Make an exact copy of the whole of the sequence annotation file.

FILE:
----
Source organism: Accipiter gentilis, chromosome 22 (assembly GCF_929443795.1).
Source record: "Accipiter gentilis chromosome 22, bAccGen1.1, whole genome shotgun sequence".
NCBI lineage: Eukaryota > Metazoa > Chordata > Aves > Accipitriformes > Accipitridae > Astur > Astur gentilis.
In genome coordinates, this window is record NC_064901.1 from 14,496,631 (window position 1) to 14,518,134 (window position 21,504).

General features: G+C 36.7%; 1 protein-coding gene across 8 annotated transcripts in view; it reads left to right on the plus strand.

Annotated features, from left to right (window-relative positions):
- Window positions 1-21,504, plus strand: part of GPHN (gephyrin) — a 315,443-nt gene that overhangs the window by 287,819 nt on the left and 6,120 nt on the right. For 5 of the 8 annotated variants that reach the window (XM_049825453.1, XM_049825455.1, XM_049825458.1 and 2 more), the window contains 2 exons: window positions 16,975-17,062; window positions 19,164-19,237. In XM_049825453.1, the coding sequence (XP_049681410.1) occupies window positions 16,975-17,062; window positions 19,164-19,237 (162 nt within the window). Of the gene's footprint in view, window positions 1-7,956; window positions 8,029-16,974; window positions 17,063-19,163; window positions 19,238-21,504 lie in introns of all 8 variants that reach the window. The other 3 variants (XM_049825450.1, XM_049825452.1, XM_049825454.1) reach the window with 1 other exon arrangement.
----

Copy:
Source organism: Accipiter gentilis, chromosome 22 (assembly GCF_929443795.1).
Source record: "Accipiter gentilis chromosome 22, bAccGen1.1, whole genome shotgun sequence".
NCBI lineage: Eukaryota > Metazoa > Chordata > Aves > Accipitriformes > Accipitridae > Astur > Astur gentilis.
In genome coordinates, this window is record NC_064901.1 from 14,496,631 (window position 1) to 14,518,134 (window position 21,504).

General features: G+C 36.7%; 1 protein-coding gene across 8 annotated transcripts in view; it reads left to right on the plus strand.

Annotated features, from left to right (window-relative positions):
- Window positions 1-21,504, plus strand: part of GPHN (gephyrin) — a 315,443-nt gene that overhangs the window by 287,819 nt on the left and 6,120 nt on the right. For 5 of the 8 annotated variants that reach the window (XM_049825453.1, XM_049825455.1, XM_049825458.1 and 2 more), the window contains 2 exons: window positions 16,975-17,062; window positions 19,164-19,237. In XM_049825453.1, the coding sequence (XP_049681410.1) occupies window positions 16,975-17,062; window positions 19,164-19,237 (162 nt within the window). Of the gene's footprint in view, window positions 1-7,956; window positions 8,029-16,974; window positions 17,063-19,163; window positions 19,238-21,504 lie in introns of all 8 variants that reach the window. The other 3 variants (XM_049825450.1, XM_049825452.1, XM_049825454.1) reach the window with 1 other exon arrangement.